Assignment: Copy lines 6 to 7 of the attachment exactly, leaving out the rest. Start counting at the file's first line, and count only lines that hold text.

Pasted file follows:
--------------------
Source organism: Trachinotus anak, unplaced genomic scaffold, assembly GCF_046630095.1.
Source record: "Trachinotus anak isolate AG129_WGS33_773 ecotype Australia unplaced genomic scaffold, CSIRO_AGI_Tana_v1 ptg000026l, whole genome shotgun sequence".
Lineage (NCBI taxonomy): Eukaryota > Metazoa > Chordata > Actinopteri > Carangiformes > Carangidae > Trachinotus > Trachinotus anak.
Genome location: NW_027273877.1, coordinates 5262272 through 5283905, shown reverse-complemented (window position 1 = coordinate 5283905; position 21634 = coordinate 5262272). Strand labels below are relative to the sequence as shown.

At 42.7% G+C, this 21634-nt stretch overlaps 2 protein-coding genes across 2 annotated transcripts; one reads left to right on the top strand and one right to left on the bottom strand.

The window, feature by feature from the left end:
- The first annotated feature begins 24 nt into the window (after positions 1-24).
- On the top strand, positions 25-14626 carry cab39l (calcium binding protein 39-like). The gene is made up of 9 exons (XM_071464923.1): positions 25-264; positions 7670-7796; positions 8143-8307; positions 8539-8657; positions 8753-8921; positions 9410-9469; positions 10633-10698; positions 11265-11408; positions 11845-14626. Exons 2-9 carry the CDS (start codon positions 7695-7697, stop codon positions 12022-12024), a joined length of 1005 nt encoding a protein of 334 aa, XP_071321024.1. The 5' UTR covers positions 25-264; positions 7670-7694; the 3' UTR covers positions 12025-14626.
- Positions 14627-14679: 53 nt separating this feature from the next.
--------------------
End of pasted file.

The window, feature by feature from the left end:
- The first annotated feature begins 24 nt into the window (after positions 1-24).